Marine protected area needed at Lighthouse Point
Several years ago, the people of Eleuthera designed a vision for the future of the island. That vision, entitled A Shared Vision for South Eleuthera, did not include a cruise port at Lighthouse Point (LHP).
Lighthouse Point, at the southern most tip of Eleuthera, is a site of incredible national value. The 1903 Eleuthera Island South East Point Light stands on a bluff overlooking dramatic limestone bluffs and more than one mile of pristine beach. The publication reveals the discovery of prehistoric tools and Palmetto ware, which suggests a Lucayan presence existed at Lighthouse. LHP is revered by Eleutherans as a sacred site and recognized by experts to have significant environmental, cultural and historic value.
According to the Shared Vision, Lighthouse Point has broadleaf coppice forests, coastal dunes, coral reefs, hyper saline ponds (extremely rare and of international importance), salt meadows, white sand beaches, rocky shores, limestone cliffs, brackish wetlands and a grove of Lignum Vitae (the national tree of The Bahamas). Over 50 species of avian wildlife have been identified in the area and the habitat zones support the endangered Kirkland’s Warbler. This convergence of diverse ecosystems, along with the cultural heritage and ecological importance of LHP, create a critically important zone.
So why are we talking about a cruise line making a bid for this national treasure? Because the land is privately owned and on the market for sale. Recent articles in the press name Disney Cruise Line as the interested party. Notably, in 2016, Disney pursued, and then gave up on a proposed cruise port on Egg Island in Eleuthera.
There is incredible local and international interest in Lighthouse Point, and many groups are committed to preserving this special place. The savelighthousepoint.com petition stands at 11,426 at the time of writing. A strong coalition of local and national organizations are leading the charge, including the Bahamas National Trust, One Eleuthera Foundation, The Island School, Cape Eleuthera Institute and the Bahamas Reef Environment Educational Foundation. Local communities in Eleuthera are passionate about this special place.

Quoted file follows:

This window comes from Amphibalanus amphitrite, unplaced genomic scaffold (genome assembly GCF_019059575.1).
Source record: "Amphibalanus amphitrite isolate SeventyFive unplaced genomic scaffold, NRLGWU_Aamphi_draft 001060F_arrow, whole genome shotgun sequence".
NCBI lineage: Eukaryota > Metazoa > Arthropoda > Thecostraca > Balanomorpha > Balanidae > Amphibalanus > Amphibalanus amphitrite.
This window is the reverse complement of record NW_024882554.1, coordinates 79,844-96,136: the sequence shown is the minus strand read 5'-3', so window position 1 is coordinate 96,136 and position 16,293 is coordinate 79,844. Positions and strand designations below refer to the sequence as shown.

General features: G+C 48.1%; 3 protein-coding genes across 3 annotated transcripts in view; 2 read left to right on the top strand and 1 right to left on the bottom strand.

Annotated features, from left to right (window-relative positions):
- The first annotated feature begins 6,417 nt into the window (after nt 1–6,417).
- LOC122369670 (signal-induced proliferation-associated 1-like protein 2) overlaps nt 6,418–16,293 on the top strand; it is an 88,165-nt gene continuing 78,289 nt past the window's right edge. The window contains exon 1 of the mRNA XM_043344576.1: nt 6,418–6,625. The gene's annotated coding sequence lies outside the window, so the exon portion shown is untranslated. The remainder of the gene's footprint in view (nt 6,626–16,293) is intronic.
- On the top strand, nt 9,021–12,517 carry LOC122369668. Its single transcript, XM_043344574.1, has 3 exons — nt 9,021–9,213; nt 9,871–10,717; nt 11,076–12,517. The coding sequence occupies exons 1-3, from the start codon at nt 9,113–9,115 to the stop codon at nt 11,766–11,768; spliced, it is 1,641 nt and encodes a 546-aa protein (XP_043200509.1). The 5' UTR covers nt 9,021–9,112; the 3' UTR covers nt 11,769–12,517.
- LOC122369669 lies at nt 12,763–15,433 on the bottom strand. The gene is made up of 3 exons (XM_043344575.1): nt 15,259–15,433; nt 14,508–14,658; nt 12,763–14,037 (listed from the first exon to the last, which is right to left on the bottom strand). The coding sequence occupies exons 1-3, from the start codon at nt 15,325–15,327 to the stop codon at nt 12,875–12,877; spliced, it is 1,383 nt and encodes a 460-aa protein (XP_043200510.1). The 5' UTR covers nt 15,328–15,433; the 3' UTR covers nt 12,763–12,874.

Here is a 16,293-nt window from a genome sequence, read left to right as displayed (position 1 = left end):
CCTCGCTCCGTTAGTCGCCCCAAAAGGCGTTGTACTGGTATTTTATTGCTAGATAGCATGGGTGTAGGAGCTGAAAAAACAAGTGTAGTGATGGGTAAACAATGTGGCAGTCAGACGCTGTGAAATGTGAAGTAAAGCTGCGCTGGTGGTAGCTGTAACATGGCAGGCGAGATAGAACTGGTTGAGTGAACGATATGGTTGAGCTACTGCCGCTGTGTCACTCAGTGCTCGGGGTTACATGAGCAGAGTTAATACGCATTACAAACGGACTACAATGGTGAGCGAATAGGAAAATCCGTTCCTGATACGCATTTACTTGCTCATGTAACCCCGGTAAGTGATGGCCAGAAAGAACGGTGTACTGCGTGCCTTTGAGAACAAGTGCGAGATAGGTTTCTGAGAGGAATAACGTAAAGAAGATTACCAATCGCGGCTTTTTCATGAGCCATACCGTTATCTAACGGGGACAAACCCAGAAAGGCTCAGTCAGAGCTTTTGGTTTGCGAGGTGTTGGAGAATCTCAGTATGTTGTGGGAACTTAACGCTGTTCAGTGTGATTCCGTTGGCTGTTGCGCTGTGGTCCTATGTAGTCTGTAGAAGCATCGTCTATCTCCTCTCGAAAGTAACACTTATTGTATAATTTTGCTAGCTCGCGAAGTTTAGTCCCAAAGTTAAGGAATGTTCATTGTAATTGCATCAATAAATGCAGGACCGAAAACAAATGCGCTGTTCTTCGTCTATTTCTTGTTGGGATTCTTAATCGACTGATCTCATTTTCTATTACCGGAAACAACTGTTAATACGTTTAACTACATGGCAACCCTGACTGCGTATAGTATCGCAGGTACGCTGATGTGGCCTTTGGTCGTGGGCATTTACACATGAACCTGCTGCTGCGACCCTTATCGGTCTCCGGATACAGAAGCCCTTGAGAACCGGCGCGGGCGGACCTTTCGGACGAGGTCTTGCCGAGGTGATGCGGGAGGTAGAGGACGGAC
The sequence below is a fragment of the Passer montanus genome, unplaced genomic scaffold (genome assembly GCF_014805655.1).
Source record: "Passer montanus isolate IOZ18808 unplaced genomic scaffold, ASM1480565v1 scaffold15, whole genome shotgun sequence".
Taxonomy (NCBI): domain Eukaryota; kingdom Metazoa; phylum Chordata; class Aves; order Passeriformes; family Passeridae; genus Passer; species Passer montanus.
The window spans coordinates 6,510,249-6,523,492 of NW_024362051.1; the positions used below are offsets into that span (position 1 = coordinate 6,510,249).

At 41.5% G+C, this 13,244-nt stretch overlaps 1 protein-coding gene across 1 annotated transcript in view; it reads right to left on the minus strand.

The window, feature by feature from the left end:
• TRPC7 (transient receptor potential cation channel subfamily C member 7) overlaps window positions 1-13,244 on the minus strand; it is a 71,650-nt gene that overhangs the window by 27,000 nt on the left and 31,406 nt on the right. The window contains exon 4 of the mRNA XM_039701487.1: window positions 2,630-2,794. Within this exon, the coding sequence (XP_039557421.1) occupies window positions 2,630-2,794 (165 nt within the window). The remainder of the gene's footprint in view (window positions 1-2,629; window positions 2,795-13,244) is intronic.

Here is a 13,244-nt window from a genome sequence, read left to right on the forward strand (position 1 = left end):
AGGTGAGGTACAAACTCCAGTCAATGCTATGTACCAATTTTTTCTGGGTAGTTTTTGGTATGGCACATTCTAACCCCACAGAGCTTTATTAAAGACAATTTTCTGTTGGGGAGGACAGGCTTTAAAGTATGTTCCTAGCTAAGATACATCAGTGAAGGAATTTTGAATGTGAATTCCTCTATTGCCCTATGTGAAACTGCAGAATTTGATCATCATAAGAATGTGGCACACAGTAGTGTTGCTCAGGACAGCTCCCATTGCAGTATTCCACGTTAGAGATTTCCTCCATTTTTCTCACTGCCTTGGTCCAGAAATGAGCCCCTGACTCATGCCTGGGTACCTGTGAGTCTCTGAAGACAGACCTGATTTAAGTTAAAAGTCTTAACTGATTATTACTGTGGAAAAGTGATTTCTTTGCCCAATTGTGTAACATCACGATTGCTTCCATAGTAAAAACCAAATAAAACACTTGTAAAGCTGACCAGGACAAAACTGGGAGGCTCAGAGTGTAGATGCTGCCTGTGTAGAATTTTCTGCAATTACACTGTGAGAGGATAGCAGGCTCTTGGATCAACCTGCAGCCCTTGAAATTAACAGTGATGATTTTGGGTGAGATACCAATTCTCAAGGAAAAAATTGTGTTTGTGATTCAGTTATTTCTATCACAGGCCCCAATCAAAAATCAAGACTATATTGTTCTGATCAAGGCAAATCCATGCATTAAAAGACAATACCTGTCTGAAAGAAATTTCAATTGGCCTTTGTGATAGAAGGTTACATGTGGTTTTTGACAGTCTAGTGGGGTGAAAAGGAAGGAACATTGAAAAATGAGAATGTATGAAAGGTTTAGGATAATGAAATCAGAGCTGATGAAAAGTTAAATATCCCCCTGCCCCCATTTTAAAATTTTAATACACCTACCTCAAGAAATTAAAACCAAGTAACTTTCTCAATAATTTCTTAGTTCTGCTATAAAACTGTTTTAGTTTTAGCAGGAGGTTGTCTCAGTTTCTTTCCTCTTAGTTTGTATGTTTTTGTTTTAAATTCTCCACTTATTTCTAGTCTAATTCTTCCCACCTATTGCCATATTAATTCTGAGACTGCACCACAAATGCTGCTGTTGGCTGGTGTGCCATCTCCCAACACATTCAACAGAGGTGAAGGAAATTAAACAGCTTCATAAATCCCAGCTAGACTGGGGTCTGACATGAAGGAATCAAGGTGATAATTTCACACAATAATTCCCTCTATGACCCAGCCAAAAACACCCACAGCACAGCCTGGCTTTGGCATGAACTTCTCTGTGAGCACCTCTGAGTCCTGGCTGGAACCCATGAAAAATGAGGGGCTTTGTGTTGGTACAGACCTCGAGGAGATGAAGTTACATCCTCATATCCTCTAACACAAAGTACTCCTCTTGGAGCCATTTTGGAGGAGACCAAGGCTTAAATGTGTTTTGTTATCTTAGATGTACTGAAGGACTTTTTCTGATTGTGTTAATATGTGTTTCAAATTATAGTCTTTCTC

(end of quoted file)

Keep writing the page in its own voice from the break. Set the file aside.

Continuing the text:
What is needed is a broader vision of preservation. The ‘Disneys’ of the world will keep coming, if we do not embrace preservation of our national treasures. How is it that we have two cruise ports (Princess Cay and Half Moon Cay (Little San Salvador) to the southeast of Eleuthera) and no marine protected area in Eleuthera?
Yes we need development and jobs. There are numerous examples of sustainable development approaches that create jobs in preservation, conservation, ecotourism, heritage tourism and rural tourism; these are all viable options for South Eleuthera.
In 2013, The Bahamas joined eight other Caribbean governments on the Caribbean Challenge Initiative (CCI) Leaders Declaration. This initiative commits the government to accelerating and expanding efforts to safeguard 20 percent of Bahamian waters by the year 2020. There are now 11 signatories to CCI.
Key partners working toward increasing the number of marine protected areas locally include The Nature Conservancy, Bahamas National Trust, Oceans 5 and the Bahamas Reef Environment Educational Foundation. These organizations are working in collaboration with local communities to identify priority areas for protection.
It seems the clear answer is to declare the near shore around Lighthouse Point a marine protected area (MPA). It would be the first MPA for Eleuthera and a significant step toward protecting the marine environment and, by extension, restricting potentially destructive developments on the land.
We must do a better job when it comes to our land and resources. In 2016 there were eight private cruise ports in the region, six of which are in The Bahamas. Mediterranean Shipping Company (MSC) owns Ocean Cay (the largest of the private island resorts), Disney has Castaway Cay, Princess Cruises has Princess Cay, Norwegian Cruise Line has Great Stirrup Cay, Royal Caribbean owns Coco Cay and Carnival owns Half Moon Cay.
We do not need another cruise port in South Eleuthera. What we need is a marine protected area at Lighthouse Point to establish a protective zone around this valuable terrestrial area and to implement a protective structure for the marine environment.
- William Wong is a two-term president of the Bahamas Chamber of Commerce and Employers’ Confederation and two-term president of the Bahamas Real Estate Association. William Wong is a partner at Darville-Wong Realty. E-mail: firstname.lastname@example.org.